After breakfast, I took a walk and came across this peculiar building.



    The name made me think prep school; the architecture made me think Art Deco factory; and the rubber chickens hanging in the windows and bright red booths made me think Chinese fast food. I got excited for a moment by the possibility that I might be able to supplement my sad, sugary breakfast with some egg foo young or the like. Unfortunately, it turns out that Wexley doesn’t serve food; it’s an eccentric advertising firm.

    Next, I planned to visit the Theo Chocolate factory but waited 30 minutes, and no bus came. I decided I can wait plenty for buses in Chicago--no need to do it while on vacation. Aware I was risking getting to Salumi at peak lunch hour, I headed there anyway after a stint in Olympic Sculpture Park.

    I didn’t think I’d need to memorize the exact address; walking down 3rd Avenue, I figured Salumi would be obvious with a line out the door. There was practically no one there at just past noon!


    I had a heaping of oxtail and peppers, which was deeply satisfying if a smidgen oily. Further, I succumbed to the table wine and celebrated my good fortune of no wait.


    Note the change in Salumi’s chalkboard during my meal. More luck.



    After lunch, I explored the galleries of Pioneer Square. I saw some very impressive work, but perhaps my favorite were the fluorescent paintings of Seattle-based Tim Siciliano being shown at Catherine Person Gallery, just a few doors down from Salumi. Siciliano seems to draw inspiration from China, Bosch and Matt Groening, and skewered swine recur in his work. In this detail, kangaroo preside at a pig roast.


    With about an hour left in Seattle, I decided to roam Chinatown. I picked up some longan milk tea at Ambrosia to fuel me on my walk.


    I chose Ambrosia from the multitude of milk tea places because its menus seemed the most extensive.




    Though I wish I had had the time to explore outside of downtown--just glimpsing the Vietnamese restaurants and markets located between the Othello and Columbia City stops of the Link made me excited--I think I did well with the time I had and by myself. The food culture seems quite rich in Seattle, and I look forward to returning.



    Dahlia Lounge
    2001 4th Ave.
    Seattle, WA 98121-2505

    Pier 56, 1200 Alaskan Way
    Seattle, WA 98101

    113 Blanchard St.
    Seattle, WA 98121

    Sitka & Spruce
    1531 Melrose Ave. (inside Melrose Market)
    Seattle, WA 98122

    310 E. Pike St.
    Seattle, WA 98122

    Belle Epicurean
    1206 4th Ave.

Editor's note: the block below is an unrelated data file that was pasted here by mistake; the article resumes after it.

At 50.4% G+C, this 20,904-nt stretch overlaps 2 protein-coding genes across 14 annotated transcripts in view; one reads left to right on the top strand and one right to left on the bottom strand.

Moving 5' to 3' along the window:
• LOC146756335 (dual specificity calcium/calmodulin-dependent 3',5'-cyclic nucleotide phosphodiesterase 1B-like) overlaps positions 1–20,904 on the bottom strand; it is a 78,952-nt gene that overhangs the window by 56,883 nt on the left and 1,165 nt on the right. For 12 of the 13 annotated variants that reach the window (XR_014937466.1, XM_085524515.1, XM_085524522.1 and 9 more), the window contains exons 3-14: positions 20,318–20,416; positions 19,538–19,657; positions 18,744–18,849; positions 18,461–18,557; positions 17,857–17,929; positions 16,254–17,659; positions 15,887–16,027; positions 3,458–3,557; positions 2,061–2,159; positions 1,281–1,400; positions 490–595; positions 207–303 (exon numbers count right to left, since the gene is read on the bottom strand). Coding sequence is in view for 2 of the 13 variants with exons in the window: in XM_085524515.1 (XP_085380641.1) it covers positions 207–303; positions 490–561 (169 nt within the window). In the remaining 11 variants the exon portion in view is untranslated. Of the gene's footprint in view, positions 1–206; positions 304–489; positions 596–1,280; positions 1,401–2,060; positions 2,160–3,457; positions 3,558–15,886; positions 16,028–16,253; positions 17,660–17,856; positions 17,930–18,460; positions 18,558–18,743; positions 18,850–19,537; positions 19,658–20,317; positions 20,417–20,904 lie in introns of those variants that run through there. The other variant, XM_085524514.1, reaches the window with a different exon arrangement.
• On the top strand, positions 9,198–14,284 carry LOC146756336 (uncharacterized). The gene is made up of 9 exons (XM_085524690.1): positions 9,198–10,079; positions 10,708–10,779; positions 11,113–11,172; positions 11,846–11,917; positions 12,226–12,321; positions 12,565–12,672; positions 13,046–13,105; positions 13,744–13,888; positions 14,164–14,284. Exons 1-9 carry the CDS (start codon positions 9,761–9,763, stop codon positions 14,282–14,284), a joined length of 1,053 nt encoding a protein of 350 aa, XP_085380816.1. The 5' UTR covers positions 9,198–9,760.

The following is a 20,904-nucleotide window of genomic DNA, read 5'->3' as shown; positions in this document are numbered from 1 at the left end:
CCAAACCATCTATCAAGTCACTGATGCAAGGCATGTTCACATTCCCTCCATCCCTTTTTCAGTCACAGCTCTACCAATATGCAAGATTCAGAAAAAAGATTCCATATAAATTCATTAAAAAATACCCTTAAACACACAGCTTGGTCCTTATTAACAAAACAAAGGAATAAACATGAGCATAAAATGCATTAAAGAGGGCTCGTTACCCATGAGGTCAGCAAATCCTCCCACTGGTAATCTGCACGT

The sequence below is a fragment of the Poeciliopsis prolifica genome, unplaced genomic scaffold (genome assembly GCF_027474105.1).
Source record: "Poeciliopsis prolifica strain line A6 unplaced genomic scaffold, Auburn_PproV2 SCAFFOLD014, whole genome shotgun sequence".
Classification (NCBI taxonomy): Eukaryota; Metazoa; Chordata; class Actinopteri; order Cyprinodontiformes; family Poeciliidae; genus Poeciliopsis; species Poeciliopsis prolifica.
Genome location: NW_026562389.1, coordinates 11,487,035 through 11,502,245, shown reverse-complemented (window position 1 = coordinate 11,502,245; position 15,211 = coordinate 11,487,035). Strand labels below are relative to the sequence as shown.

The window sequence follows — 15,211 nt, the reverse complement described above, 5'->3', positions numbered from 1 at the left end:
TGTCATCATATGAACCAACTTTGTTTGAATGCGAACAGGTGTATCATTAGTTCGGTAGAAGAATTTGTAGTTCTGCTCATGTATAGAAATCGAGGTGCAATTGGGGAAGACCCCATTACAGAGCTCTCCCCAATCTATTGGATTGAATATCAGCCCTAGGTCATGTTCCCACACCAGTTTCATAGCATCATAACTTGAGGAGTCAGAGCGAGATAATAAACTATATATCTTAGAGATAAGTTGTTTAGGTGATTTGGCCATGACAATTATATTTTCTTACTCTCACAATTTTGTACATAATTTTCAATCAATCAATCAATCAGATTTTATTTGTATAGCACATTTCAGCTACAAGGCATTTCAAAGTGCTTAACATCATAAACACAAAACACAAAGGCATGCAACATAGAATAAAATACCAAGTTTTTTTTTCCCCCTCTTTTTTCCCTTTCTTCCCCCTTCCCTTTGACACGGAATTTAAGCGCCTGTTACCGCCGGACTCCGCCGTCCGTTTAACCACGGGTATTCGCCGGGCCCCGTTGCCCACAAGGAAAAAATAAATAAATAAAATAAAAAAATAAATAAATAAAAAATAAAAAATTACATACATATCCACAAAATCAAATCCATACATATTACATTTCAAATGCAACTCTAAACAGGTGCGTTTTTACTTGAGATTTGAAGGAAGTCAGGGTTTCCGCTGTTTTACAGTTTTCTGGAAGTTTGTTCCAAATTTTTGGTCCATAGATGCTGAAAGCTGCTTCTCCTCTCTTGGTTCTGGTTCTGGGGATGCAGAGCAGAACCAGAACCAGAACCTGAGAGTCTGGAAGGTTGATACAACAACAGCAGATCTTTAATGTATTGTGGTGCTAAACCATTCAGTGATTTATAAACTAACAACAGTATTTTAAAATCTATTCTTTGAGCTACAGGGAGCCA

Seattle WA 98101

    309 3rd Ave. S.
    Seattle, WA 98104

    619 S. King St.
    Seattle, WA 98104
  • Post #18 - October 6th, 2010, 9:48 pm
    Post #18 - October 6th, 2010, 9:48 pm Post #18 - October 6th, 2010, 9:48 pm
    Thanks - brought back many memories of my years in Seattle.

  • Post #19 - October 7th, 2010, 9:39 am
    Post #19 - October 7th, 2010, 9:39 am Post #19 - October 7th, 2010, 9:39 am
    I've been working quite a bit in Seattle for the past few months, having eaten maybe two dozen meals, many at places mentioned above and in the other long-running thread. I hate to be a pill, but I've been depressed by what seems to be a static scene, a rut, or maybe just a comfortable groove. Things don't seem to have changed much in the past decade. Also, Seattle offers less truly local, truly fresh (as opposed to frozen below decks in AK weeks before) seafood compared to East Coast counterparts known for seafood (e.g., Boston or New Orleans). Different types of fisheries and industries, I know. But give me the snapper or grouper brought to dock on a 25 ft boat any day. Discussions with informed locals makes me think Seattle has fallen behind Portland and, certainly, Vancouver as a food-focused town. (I don't have recent experience with either.) Not sure why. Maybe Seattle is too prosperous: youngsters don't need to work in kitchens or attend culinary school. Perhaps most puzzling is the relatve mediocrity, in my opinion, of the "authenic" Japanese and other Asian stuff -- with one giant exception, below. I'm not comparing it to Chicago, rather NY, LA, SF, HI, the more relevant comparisons. I found the "best" izakayas, for example, to be either marginal dumps with horrid food (Maekawa) or "concept" places with saketinis (Wann). Nothing even close to the terrific strip mall izakayas all over the LA basin or even the salaryman lunch places in Manhattan. In fact, as Seattle's local papers bemoan, this city with a very large, very old Japanese population does not have a proper ramen shop to speak of. (Lacking a Mitsuwa supemarket, they don't even have a Santouka branch.) While I love the city and the stunning surrounding wilderness, I'm down on the food in Seattle.